Asimow, Paul D. and Langmuir, C. H. (2003) The importance of water to oceanic mantle melting regimes. Nature, 421 (6925). pp. 815-820. ISSN 0028-0836. http://resolver.caltech.edu/CaltechAUTHORS:20120830-132316368
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The formation of basaltic crust at mid-ocean ridges and ocean islands provides a window into the compositional and thermal state of the Earth's upper mantle. But the interpretation of geochemical and crustal-thickness data in terms of magma source parameters depends on our understanding of the melting, melt-extraction and differentiation processes that intervene between the magma source and the crust. Much of the quantitative theory developed to model these processes has neglected the role of water in the mantle and in magma, despite the observed presence of water in ocean-floor basalts. Here we extend two quantitative models of ridge melting, mixing and fractionation to show that the addition of water can cause an increase in total melt production and crustal thickness while causing a decrease in mean extent of melting. This may help to resolve several enigmatic observations in the major- and trace-element chemistry of both normal and hotspot-affected ridge basalts.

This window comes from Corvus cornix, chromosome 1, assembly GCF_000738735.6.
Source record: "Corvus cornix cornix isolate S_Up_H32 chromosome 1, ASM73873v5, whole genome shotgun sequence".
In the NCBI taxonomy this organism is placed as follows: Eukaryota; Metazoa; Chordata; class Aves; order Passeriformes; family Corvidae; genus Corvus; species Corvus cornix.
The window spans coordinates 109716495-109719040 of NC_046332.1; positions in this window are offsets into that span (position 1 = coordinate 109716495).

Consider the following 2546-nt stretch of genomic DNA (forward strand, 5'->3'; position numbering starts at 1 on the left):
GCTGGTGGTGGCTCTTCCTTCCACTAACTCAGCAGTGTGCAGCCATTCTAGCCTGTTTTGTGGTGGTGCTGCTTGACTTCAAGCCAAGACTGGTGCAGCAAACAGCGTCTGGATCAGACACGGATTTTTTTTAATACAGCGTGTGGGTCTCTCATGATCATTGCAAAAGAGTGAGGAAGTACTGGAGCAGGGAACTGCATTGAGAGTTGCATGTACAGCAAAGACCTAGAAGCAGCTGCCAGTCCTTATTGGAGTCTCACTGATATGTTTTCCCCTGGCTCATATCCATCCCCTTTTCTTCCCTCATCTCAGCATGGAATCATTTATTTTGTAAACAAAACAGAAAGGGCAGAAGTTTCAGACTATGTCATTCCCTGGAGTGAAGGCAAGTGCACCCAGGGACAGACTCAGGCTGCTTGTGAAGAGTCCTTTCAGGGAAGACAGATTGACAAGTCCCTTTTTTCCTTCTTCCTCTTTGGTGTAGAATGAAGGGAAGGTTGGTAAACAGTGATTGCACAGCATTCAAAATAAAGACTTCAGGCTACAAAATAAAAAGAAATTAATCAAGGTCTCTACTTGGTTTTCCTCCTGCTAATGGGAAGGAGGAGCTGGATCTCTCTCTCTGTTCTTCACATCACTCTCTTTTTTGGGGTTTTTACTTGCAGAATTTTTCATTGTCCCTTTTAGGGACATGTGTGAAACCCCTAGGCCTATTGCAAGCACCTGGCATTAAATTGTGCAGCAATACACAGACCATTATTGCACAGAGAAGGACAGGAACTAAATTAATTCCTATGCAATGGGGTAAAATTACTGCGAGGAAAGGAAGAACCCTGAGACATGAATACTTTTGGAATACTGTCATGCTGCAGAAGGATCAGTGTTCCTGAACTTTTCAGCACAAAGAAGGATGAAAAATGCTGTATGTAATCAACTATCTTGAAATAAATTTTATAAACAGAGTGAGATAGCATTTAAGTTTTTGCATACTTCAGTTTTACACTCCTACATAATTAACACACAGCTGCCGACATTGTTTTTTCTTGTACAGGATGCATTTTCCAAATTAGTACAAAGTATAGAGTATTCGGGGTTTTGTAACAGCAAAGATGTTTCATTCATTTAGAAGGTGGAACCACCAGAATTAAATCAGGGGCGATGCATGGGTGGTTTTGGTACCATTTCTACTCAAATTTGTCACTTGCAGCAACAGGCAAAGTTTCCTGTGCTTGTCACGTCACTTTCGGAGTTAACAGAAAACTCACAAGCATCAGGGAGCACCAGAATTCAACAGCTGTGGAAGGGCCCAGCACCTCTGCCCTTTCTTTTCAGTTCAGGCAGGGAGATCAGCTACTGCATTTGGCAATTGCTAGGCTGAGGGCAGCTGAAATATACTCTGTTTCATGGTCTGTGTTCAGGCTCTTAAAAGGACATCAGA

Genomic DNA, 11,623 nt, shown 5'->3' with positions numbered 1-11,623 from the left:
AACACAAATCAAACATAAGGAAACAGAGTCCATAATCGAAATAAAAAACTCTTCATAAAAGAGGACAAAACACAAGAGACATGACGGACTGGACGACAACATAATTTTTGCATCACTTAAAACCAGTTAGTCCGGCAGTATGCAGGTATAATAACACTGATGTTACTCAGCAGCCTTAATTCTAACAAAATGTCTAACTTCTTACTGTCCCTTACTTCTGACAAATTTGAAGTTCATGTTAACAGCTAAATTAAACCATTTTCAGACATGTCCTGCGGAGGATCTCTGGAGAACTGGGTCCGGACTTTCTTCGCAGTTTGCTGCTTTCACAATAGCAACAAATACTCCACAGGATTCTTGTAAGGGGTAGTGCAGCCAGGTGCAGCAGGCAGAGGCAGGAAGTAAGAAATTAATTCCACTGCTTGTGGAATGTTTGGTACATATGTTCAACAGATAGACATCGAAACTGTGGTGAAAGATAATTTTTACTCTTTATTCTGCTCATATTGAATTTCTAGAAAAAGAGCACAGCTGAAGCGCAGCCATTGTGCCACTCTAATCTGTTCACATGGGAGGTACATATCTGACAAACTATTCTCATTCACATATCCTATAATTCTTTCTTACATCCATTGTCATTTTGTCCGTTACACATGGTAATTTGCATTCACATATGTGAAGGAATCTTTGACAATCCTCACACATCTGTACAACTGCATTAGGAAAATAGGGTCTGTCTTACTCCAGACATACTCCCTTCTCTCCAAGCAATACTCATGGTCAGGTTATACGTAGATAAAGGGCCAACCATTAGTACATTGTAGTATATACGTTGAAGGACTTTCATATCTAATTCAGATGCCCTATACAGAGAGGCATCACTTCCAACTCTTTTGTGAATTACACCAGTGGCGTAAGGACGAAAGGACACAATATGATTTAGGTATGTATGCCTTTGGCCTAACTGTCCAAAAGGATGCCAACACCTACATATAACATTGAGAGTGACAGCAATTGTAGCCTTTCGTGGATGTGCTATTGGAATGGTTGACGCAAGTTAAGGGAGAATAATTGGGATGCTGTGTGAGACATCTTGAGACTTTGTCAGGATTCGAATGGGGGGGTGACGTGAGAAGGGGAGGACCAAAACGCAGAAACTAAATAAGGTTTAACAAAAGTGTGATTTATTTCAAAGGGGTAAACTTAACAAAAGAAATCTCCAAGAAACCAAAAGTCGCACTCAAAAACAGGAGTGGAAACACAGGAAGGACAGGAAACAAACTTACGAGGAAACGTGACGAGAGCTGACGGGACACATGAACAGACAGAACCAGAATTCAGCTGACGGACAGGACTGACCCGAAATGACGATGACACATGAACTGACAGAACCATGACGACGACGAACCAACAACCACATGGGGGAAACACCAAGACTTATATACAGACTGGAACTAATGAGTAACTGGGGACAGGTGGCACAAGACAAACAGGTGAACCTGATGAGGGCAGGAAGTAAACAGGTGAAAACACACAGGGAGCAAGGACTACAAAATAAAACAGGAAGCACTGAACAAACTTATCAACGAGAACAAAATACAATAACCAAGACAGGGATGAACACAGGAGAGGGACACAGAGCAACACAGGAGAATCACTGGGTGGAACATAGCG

|Additional Information:||© 2003 Nature Publishing Group. Received 20 November 2002; accepted 14 January 2003. We thank P. Michael for comments and suggestions. This work was supported by the National Science Foundation. Competing interests statement: The authors declare that they have no competing financial interests.|
|Usage Policy:||No commercial reproduction, distribution, display or performance rights in this work are provided.|
|Deposited By:||Jason Perez|
|Deposited On:||30 Aug 2012 20:48|
|Last Modified:||23 Jul 2013 17:54|
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